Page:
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Net letter
2010:76:6;724-724
doi: 10.4103/0378-6323.72479
PMID: 21079334

Apert syndrome

Reza Yaghoobi, Nooshin Bagherani, Mahru Tajalli, Nader Paziar
 Department of Dermatology, Jondi Shapour University of Medical Sciences, Ahwaz, Iran

Correspondence Address:
Mahru Tajalli
Department of Dermatology, Emam Khomeini Hospital, 61335, Ahwaz
Iran
How to cite this article:
Yaghoobi R, Bagherani N, Tajalli M, Paziar N. Apert syndrome. Indian J Dermatol Venereol Leprol 2010;76:724
Copyright: (C)2010 Indian Journal of Dermatology, Venereology, and Leprology

Sir,

Apert syndrome (AS) (acrocephalosyndactyly type I) is a rare malformation syndrome first described by Wheaton in 1894, [1] and later by the French physician Eugλne Apert. [1],[2],[3]

Incidence of AS is approximately one in 50,000 birth. [2],[3],[4] Some investigators state that 4.5% of all craniosynostosis represent AS. [2],[4]

A 23-year-old man presented with the complaint of severe acne vulgaris, involving the face, trunk and extremities, for six years. He was also noted to have developmental abnormalities including skeletal malformations as short stature (the height of 153 cm), lordosis, kyphosis and bilateral scapula hypoplasia especially in the right side, symmetric shortening of all digits of the hands and feet, disfigurement of the face and head as macrocephaly, acrocephaly, flattened occiput, ocular hypertelorism, proptosis, mid face hypoplasia, incomplete dentition, lumbosacral hypertrichosis (faun tail), unilateral lymphedema in the left side, and gynecomastia. Also, he had light-colored skin and eyes. These manifestations helped in the diagnosis of Apert syndrome [Figure - 1].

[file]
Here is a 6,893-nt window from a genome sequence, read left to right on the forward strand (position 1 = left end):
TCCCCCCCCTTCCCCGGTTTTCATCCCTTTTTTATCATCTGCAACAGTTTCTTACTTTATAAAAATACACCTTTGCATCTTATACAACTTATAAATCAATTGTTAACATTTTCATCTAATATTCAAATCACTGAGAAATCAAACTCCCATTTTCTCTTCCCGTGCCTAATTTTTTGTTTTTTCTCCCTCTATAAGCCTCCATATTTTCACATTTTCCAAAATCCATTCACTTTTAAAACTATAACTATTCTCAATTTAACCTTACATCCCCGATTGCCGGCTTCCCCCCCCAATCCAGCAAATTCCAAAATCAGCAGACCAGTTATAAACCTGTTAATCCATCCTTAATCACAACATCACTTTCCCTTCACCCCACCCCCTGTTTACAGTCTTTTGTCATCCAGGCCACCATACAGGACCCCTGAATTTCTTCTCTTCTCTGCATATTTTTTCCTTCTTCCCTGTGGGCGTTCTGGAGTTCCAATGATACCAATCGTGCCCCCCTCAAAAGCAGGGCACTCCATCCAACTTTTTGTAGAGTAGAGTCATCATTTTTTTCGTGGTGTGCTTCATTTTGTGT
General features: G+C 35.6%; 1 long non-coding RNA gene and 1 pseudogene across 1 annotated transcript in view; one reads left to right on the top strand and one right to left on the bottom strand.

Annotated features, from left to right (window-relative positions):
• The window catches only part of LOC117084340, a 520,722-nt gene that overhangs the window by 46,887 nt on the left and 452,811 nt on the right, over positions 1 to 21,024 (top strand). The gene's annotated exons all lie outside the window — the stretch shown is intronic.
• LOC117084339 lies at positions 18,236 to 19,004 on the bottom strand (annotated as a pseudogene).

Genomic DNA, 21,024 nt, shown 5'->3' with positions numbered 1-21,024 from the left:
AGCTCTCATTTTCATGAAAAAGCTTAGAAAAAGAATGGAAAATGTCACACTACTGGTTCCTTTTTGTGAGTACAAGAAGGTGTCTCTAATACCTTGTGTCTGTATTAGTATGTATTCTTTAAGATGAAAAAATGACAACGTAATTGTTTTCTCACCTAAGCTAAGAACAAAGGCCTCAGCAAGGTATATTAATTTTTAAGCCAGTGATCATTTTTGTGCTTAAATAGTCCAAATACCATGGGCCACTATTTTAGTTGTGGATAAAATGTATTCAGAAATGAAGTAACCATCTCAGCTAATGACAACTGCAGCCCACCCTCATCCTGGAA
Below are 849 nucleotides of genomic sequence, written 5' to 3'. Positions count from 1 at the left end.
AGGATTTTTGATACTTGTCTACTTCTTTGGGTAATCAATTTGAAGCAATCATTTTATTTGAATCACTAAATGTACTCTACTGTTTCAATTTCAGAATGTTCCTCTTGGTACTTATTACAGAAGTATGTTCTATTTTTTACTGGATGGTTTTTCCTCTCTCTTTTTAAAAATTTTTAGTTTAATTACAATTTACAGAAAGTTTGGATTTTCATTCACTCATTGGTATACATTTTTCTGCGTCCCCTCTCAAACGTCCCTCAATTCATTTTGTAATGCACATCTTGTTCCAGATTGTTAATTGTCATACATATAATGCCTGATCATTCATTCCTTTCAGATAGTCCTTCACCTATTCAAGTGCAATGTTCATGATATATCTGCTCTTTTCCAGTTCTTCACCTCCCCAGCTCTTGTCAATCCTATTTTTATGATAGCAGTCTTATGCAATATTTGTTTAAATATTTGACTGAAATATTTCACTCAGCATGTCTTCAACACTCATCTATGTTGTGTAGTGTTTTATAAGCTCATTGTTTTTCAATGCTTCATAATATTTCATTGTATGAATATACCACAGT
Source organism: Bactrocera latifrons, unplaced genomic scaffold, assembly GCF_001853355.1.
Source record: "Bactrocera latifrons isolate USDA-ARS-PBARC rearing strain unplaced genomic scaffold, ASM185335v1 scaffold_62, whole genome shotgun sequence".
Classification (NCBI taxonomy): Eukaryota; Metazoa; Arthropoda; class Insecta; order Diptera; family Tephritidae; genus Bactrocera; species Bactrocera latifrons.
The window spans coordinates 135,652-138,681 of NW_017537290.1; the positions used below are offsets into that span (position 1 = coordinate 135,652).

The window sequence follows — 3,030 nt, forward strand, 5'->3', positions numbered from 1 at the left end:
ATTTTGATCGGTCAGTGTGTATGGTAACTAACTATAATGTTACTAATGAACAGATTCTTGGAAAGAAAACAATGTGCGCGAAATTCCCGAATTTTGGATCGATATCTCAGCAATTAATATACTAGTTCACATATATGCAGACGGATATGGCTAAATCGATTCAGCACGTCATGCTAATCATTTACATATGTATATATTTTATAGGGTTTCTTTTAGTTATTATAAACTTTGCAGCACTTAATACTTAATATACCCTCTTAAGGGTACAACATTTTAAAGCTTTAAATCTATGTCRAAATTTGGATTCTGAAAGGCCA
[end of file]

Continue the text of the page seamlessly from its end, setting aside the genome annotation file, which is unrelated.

Figure 1 :A 23-year-old man, diagnosed with Apert syndrome, with acrocephaly, mid face hypoplasia, gynecomastia and many acne vulgaris- attributed lesions, scapula hypoplasia, symmetric brackydactyly of all digits of the hands, incomplete dentition, lumbosacral hypertrichosis appearing as faun tail, and left-sided lymphedema

He had a history of growth and developmental retardation in infancy, but intelligence level was normal. The patient had undergone cardiac surgery for repairing patent ductus arteriosus (PDA) in childhood.

He was the first child in his family with six members. His eight-month-old sister was also afflicted with such manifestations [Figure - 2]. Her intelligence level was also normal. His parents were consanguineous (second-degree), and had no history of any developmental and genetic disorders.

Figure 2 :An eight-month-old baby, sister of the patient shown in Figure 1, with mid face hypoplasia and shallow orbit compatible with the diagnosis of Apert syndrome

Abdominal ultrasound revealed absence of splenomegaly. In echocardiography, a decreased ejection fraction was detected. Brain computed tomography, which had been performed many years ago, showed no abnormality.

AS is characterized by craniosynostosis associated with maxillary hypoplasia, symmetric syndactyly of the hands and feet (which minimally involves digits 2, 3, and 4), and other systemic malformations including mental retardation. [1],[4]

Mutation in the fibroblast growth factor receptor 2 gene (FGFR2) maps to chromosome 10q25-10q26 cause AS. [5],[7] It is known to be inherited in an autosomal dominant fashion [1],[2],[4],[6],[7],[8] as well as germinal mosaicism, [1] but more cases are sporadic. [1],[2],[4],[5],[6],[7] The sporadic cases are postulated to be associated with advanced paternal age. [2],[4],[7] Recurrence risk for an affected individual to have an affected offspring is 50%. [5] In view of inheritance pattern in AS and considering the involvement of two members in our patient′s family and the parents being healthy, it appears that mosaicism in paternal gonads is the best explanation for the inheritance pattern in our patient.